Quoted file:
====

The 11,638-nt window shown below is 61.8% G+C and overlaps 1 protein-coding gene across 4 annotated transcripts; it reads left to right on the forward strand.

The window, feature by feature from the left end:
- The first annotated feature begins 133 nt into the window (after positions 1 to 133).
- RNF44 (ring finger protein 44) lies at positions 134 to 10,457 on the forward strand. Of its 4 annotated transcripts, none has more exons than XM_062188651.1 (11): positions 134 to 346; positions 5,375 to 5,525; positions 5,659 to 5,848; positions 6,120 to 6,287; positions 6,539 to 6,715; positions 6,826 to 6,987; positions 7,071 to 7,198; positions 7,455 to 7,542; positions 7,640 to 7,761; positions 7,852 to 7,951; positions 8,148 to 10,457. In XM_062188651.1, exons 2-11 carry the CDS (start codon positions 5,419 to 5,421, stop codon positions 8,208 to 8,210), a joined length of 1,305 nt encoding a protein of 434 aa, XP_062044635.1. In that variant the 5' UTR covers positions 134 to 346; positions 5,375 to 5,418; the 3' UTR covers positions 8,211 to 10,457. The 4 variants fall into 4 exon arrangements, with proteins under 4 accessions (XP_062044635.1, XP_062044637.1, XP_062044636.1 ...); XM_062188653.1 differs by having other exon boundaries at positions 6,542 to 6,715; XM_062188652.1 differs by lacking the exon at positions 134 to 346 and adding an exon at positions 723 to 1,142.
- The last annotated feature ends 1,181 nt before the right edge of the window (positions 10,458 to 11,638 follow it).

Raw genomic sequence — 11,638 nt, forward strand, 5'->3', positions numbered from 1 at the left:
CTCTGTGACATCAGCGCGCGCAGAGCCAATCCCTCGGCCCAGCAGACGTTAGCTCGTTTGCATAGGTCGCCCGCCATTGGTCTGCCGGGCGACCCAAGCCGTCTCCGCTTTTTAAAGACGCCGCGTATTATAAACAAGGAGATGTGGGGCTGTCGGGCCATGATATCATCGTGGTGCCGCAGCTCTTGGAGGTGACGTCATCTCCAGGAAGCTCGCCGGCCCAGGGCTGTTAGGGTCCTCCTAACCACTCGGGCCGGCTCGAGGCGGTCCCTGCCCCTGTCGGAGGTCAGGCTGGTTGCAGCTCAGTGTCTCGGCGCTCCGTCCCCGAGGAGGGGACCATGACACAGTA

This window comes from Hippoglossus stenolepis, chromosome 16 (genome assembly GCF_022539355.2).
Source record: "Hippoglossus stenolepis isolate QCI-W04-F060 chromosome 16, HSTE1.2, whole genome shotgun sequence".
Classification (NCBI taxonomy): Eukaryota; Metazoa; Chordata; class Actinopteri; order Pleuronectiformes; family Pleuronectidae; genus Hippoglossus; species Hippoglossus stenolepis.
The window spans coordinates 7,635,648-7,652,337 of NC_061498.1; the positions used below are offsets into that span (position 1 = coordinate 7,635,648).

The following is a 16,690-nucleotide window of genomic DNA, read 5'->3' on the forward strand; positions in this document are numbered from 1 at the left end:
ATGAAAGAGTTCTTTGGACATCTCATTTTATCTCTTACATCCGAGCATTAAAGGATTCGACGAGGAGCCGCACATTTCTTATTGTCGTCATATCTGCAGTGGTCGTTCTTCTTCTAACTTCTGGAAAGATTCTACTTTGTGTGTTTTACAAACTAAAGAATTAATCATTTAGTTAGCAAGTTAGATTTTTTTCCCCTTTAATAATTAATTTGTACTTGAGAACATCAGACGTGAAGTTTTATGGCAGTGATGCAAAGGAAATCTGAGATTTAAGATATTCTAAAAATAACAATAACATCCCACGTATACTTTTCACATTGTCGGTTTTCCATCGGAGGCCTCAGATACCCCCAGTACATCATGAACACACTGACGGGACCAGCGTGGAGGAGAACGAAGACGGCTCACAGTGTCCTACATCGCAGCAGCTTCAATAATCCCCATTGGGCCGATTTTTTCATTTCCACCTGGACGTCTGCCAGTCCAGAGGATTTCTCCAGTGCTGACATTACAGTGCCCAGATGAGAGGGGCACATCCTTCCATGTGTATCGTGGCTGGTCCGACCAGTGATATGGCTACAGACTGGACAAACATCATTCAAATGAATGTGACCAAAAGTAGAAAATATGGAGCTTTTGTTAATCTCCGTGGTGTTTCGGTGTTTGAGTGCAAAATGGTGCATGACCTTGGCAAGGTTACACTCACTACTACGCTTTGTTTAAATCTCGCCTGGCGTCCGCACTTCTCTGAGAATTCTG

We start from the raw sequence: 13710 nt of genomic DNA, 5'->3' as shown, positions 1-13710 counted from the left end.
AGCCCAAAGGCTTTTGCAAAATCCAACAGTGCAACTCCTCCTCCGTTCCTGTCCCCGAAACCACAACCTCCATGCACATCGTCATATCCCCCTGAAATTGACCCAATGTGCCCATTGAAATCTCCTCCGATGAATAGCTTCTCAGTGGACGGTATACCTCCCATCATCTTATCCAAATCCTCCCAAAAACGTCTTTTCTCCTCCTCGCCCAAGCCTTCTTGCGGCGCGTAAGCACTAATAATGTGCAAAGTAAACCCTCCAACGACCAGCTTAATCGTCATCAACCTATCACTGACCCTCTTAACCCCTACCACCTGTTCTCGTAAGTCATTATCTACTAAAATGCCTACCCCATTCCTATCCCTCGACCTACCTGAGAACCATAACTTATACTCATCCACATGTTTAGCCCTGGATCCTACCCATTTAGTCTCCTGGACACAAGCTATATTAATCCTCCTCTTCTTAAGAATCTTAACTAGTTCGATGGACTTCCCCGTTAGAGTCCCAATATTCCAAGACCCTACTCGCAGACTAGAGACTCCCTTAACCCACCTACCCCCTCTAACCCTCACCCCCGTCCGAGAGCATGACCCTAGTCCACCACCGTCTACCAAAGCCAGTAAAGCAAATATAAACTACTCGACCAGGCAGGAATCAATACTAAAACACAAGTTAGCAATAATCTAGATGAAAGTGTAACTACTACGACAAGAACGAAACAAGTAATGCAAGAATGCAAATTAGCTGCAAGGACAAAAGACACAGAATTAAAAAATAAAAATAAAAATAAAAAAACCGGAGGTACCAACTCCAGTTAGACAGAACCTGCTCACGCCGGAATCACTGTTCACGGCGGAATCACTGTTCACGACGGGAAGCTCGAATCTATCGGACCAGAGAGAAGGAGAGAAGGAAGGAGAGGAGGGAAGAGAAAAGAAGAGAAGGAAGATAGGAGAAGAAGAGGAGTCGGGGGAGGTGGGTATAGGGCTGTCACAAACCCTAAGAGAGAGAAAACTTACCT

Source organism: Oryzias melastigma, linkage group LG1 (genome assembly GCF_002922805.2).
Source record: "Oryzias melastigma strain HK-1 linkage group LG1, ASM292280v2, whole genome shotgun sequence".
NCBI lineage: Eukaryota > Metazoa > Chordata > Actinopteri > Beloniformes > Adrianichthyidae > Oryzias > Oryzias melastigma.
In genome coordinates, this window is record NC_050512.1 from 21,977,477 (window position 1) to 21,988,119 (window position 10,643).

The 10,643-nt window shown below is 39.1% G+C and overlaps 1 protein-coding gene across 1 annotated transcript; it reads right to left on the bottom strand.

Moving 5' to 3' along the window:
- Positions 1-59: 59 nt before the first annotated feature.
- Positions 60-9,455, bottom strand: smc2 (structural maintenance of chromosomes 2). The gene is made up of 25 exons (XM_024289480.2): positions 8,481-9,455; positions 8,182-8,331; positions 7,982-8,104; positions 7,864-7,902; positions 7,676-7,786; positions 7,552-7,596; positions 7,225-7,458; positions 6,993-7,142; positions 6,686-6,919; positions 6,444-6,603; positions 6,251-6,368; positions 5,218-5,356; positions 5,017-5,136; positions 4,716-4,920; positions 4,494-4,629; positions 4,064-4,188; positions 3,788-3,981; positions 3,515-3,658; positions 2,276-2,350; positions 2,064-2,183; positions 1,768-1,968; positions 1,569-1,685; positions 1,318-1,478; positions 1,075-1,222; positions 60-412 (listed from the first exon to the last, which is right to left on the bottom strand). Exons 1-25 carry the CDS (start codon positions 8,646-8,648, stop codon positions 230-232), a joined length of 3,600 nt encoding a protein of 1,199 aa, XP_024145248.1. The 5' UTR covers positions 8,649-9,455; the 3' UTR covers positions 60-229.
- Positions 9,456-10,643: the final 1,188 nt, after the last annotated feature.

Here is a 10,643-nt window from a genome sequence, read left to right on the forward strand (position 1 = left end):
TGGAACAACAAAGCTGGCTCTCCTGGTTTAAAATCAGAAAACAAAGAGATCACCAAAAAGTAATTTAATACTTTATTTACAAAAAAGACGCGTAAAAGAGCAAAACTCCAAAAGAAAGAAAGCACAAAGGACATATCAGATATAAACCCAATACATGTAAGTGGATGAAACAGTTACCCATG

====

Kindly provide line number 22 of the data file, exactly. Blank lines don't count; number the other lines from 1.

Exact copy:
- Positions 1-59: 59 nt before the first annotated feature.